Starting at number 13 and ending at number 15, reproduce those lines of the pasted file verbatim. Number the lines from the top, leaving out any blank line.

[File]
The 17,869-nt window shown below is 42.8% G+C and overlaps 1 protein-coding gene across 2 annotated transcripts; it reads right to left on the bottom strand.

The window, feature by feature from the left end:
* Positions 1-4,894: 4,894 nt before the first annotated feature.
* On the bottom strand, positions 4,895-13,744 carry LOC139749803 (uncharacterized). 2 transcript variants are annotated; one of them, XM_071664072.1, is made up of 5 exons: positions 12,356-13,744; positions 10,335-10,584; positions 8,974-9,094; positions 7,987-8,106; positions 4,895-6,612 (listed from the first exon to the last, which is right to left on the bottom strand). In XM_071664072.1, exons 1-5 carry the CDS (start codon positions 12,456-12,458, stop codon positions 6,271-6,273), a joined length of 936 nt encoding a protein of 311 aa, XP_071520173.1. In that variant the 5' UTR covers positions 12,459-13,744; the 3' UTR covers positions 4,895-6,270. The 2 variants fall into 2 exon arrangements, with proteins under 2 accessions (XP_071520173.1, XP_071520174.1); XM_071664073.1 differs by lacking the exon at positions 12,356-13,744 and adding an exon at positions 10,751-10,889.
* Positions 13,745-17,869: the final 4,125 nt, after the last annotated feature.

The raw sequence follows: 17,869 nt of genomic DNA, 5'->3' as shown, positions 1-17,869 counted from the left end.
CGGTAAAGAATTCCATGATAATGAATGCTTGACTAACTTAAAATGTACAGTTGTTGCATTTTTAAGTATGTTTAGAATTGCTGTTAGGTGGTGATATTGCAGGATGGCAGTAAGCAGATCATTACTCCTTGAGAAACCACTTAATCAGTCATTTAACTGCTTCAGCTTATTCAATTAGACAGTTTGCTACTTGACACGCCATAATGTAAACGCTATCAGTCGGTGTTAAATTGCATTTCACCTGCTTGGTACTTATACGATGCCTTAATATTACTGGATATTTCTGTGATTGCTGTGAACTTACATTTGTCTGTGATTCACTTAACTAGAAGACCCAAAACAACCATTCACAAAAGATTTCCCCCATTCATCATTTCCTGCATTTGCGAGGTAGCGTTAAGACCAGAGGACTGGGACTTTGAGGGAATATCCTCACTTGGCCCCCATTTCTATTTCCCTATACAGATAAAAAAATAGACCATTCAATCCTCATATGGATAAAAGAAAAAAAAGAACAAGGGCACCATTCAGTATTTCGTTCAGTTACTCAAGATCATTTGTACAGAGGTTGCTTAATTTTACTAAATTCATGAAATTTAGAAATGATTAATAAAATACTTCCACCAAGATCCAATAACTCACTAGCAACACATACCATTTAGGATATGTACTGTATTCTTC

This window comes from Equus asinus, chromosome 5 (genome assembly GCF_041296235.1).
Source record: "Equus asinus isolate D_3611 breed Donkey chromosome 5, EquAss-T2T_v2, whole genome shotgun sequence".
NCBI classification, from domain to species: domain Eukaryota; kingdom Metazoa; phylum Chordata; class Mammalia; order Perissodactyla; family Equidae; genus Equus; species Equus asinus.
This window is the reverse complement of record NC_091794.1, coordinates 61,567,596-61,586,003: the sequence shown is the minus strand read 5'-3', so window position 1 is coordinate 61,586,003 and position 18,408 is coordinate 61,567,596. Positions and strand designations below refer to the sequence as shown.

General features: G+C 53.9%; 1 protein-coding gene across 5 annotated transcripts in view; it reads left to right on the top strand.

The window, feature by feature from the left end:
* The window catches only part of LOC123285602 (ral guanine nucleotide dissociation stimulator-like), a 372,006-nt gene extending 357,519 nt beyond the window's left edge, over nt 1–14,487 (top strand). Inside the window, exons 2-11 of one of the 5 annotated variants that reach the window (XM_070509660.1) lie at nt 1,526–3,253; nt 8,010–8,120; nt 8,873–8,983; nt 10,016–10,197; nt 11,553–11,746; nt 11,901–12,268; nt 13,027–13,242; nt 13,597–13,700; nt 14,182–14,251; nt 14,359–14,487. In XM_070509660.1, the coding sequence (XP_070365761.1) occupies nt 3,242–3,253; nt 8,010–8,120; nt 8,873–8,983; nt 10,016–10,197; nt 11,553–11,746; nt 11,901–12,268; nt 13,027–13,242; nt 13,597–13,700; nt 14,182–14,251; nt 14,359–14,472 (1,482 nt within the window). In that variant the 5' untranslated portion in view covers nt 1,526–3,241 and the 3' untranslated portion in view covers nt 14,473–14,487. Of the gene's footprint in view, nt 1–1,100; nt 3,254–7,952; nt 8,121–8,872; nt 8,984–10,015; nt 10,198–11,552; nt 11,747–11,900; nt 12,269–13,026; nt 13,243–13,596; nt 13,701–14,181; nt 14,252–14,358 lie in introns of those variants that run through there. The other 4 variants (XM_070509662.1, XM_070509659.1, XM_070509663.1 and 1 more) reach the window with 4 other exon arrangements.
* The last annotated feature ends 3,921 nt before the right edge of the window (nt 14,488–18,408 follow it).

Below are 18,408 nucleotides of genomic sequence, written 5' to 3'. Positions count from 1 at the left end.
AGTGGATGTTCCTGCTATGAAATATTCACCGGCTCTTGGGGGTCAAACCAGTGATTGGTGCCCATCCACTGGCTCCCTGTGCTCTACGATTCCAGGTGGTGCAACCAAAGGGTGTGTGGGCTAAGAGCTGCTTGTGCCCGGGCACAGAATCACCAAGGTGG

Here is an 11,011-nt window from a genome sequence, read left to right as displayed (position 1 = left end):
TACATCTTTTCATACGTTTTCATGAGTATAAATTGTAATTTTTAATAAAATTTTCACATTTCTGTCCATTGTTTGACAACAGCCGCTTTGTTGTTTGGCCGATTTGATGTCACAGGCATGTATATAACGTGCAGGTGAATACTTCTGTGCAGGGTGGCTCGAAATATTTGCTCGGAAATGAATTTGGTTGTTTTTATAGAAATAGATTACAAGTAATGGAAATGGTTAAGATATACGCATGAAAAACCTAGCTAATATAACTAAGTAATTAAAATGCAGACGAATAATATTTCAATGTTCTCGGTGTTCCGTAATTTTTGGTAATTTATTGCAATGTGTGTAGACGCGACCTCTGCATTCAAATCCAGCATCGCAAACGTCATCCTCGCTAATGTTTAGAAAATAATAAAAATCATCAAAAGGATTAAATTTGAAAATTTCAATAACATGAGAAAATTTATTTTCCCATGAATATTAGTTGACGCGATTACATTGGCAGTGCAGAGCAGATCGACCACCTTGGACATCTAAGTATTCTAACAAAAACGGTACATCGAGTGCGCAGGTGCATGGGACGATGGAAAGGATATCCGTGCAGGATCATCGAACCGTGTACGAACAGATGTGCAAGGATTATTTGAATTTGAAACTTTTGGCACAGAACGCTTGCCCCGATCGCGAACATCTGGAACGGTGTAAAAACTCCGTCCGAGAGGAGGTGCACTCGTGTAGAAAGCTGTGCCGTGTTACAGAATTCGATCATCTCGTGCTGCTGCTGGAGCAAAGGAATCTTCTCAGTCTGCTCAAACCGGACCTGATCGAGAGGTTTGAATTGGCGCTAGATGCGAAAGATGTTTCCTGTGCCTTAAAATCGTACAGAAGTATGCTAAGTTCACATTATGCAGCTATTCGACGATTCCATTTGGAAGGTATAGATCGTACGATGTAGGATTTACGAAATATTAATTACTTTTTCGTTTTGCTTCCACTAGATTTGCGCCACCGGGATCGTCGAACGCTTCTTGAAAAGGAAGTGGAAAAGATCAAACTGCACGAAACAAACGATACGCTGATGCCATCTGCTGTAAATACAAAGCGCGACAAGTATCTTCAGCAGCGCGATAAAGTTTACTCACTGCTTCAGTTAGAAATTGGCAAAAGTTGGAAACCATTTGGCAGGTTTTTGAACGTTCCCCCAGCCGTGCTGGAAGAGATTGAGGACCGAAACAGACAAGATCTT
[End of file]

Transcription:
The window, feature by feature from the left end:
* The window catches only part of LOC123285602 (ral guanine nucleotide dissociation stimulator-like), a 372,006-nt gene extending 357,519 nt beyond the window's left edge, over nt 1–14,487 (top strand). Inside the window, exons 2-11 of one of the 5 annotated variants that reach the window (XM_070509660.1) lie at nt 1,526–3,253; nt 8,010–8,120; nt 8,873–8,983; nt 10,016–10,197; nt 11,553–11,746; nt 11,901–12,268; nt 13,027–13,242; nt 13,597–13,700; nt 14,182–14,251; nt 14,359–14,487. In XM_070509660.1, the coding sequence (XP_070365761.1) occupies nt 3,242–3,253; nt 8,010–8,120; nt 8,873–8,983; nt 10,016–10,197; nt 11,553–11,746; nt 11,901–12,268; nt 13,027–13,242; nt 13,597–13,700; nt 14,182–14,251; nt 14,359–14,472 (1,482 nt within the window). In that variant the 5' untranslated portion in view covers nt 1,526–3,241 and the 3' untranslated portion in view covers nt 14,473–14,487. Of the gene's footprint in view, nt 1–1,100; nt 3,254–7,952; nt 8,121–8,872; nt 8,984–10,015; nt 10,198–11,552; nt 11,747–11,900; nt 12,269–13,026; nt 13,243–13,596; nt 13,701–14,181; nt 14,252–14,358 lie in introns of those variants that run through there. The other 4 variants (XM_070509662.1, XM_070509659.1, XM_070509663.1 and 1 more) reach the window with 4 other exon arrangements.
* The last annotated feature ends 3,921 nt before the right edge of the window (nt 14,488–18,408 follow it).